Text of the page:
New NASA Data Shows Which Countries Emit, and Soak Up, the Most Carbon Dioxide
What countries emit the most net carbon dioxide?
Up until now, this question has been answered by calculating the emissions of each sector in a nation’s economy via a “bottom up” approach. However, a new paper published in Earth System Science Data March 7 pilots a “top down” approach by using NASA satellite data to calculate how much carbon dioxide more than 100 nations emit, and how much their natural carbon sinks suck back up again.
“Our top-down estimates provide an independent estimate of these emissions and removals, so although they cannot replace the detailed process understanding of traditional bottom-up methods, we can check both approaches for consistency,” study co-author and Laboratoire des Sciences du Climat et de l’Environnement in France research director Philippe Ciais said in a NASA press release.
The commonly used “bottom up” method of carbon accounting is extremely useful but also demands expertise and accurate data, making it harder for nations with fewer resources. The “top down” method can therefore fill in the gaps, providing data for more than 50 countries that had not reported their emissions in the past decade.
The paper, which was the work of more than 60 scholars from around the world, used carbon dioxide data from NASA’s Orbiting Carbon Observatory-2 (OCO-2) mission as well as ground level data. It covered the years between 2015 and 2020.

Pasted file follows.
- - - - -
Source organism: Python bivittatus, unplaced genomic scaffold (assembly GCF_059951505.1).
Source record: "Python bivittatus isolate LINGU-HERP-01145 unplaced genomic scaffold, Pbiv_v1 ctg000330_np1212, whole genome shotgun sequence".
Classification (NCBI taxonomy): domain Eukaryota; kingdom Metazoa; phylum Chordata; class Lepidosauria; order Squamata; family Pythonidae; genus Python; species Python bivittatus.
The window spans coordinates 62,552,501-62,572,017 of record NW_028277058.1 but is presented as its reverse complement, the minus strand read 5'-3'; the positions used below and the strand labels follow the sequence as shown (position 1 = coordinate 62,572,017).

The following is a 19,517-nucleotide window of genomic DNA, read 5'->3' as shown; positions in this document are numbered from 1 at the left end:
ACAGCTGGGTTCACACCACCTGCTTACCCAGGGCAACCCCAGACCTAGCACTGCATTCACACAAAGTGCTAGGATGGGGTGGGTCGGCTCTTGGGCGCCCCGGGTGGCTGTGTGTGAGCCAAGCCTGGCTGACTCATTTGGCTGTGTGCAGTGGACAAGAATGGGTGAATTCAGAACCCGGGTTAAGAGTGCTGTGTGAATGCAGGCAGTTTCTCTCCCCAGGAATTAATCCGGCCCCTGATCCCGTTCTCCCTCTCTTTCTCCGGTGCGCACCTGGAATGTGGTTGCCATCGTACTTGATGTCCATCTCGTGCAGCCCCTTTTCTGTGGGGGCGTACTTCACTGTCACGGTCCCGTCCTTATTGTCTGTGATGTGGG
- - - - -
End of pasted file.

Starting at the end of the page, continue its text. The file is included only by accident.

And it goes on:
The satellite data revealed that the top emitting countries were, as The Weather Channel reported:
- The U.S.
Other high emitters were the UK, the rest of the western EU, Australia, Kazakhstan, much of North Africa, South Africa, Chile, Thailand and the Philippines. In the Global South, deforestation was a major driver of emissions, according to NASA.
Overall, the findings are similar to other lists of top emitting countries, with China, the U.S. and India leading the way in Climate Watch’s data set. However, Russia, Canada and Saudi Arabia were on the top ten according to Climate Watch but not according to the satellite data, with Canada and Russia emerging as net carbon dioxide sponges. This is likely because national emissions data typically only includes greenhouse gas emissions and removals from managed land, while the satellite data accounts for unmanaged land as well, the study authors noted.
The research comes at a key time for nations seeking to calculate their emissions and plan their reductions. That’s because 2023 marks the first global stocktake, in which signatories of the Paris agreement must evaluate their progress towards limiting global warming to well below two degrees Celsius above pre-industrial levels. The study is one example of how data from space can help improve life on Earth.
“NASA is focused on delivering Earth science data that addresses real-world climate challenges – like helping governments around the world measure the impact of their carbon mitigation efforts,” NASA’s Earth Science Division at NASA Headquarters in Washington Director Karen St. Germain said in the press release. “This is one example of how NASA is developing and enhancing efforts to measure carbon emissions in a way that meets user needs.”
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